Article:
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maigaineant municipal otice. its power of palivtaga iu i ranc nearly all the limited number qualified as electors in pecuniary depen on the throne, and the provisions of the constitution of July are no bi VOL. XXI.-NO. CXII.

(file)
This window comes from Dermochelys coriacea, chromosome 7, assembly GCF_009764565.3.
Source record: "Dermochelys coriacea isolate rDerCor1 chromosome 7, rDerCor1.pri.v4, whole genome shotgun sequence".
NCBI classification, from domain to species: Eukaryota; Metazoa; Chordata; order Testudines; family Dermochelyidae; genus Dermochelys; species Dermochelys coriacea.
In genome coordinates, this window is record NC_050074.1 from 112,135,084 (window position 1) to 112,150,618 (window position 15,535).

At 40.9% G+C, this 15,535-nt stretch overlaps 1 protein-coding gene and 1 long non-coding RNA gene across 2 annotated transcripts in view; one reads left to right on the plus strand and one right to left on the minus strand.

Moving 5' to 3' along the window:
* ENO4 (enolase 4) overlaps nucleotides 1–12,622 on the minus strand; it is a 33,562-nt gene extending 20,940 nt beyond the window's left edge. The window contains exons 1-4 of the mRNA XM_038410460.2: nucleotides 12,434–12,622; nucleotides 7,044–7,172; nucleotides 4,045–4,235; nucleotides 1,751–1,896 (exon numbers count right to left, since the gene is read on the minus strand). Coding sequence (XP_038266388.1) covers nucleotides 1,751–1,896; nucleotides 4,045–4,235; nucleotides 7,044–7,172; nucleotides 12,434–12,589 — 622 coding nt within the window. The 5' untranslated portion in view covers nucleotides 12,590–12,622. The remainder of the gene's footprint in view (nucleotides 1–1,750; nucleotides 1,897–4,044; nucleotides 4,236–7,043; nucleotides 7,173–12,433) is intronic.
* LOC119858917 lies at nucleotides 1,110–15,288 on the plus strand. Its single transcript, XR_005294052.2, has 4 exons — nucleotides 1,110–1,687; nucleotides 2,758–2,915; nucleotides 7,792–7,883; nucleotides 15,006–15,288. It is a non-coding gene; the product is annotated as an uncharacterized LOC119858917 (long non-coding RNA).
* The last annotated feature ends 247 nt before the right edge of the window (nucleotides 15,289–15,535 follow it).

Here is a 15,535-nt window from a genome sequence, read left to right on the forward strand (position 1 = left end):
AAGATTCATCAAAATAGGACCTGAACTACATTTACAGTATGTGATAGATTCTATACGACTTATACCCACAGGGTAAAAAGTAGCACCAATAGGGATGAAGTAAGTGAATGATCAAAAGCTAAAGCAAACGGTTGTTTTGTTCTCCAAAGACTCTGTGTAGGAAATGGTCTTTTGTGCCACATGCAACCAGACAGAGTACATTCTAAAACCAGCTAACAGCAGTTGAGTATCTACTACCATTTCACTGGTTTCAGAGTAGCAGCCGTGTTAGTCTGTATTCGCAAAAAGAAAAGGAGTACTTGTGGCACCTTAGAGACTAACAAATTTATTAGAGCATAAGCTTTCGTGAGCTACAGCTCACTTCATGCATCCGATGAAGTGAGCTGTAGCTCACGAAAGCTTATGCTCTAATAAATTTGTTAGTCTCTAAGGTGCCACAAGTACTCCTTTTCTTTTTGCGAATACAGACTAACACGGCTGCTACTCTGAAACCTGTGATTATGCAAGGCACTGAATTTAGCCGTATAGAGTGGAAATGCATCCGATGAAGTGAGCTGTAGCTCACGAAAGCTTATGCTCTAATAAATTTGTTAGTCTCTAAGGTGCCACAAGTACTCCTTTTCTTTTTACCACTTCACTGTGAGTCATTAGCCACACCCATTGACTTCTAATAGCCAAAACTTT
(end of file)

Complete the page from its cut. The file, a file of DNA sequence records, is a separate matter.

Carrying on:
The Constitution of the United States, if we consider the completion of its wisdom, the sufficiency of each of its parts to the object of the whole, the precision with which the entire instrument explains and gives direction to such of its sections as by themselves might admit of construction adverse to its spirit and injurious to the general interest, may be considered, rather than as the result of human wisdom, as an emanation from that Providence, which more than on one occasion, has manifested itself in the promotion of our national welfare, and in preserving human liberty, as exemplified in our institutions, from the dangers that have from time to time threatened them. It is to be remarked, that whenever great political dangers have menaced the country, or calamities overtaken the general welfare, they have arisen simply through violation, actual or attempted, of the spirit of the great document which forms the bond of our glorious Union. A recurrence to its true meaning, and a faithful acquiescence in its behests, have ever been found to be the panacea for political ills. In the lapse of time, by means of the operation of federal patronage, and the exercise of authority through its local officers in all the states, the actual relation of the states to the federal government seems in some degree to be lost sight of, and the whole come to be looked upon more as a consolidated government, than as a number of free and independent states exercising through delegates certain powers that affect the general welfare only. The patronage which that delegation controls through the powers it exercises in the discharge of its duties in behalf of the joint states, has been mainly instrumental in promoting national affinities and associations, or creating large interests that look to the subordinate federal delegation, acting under limited authority, directly, rather than to the local sovereignties that conferred that authority. In a less degree this patronage has produced effects similar to those of the policy by which the government of France is consolidated or centralized. As that of the Empire was one of military despotism, so has that of the July revolution been based on executive patronage; all the revenues of the country flow into the hands of the central government, and descend corrupt and corrupting through all the channels of official dependence, from the ministers of state to the most insignificant municipal office. This power of patronage in France holds nearly all the limited number qualified as electors in pecuniary dependence on the throne, and the provisions of the constitution of July are no barrier VOL. XXI.-NO. CXII.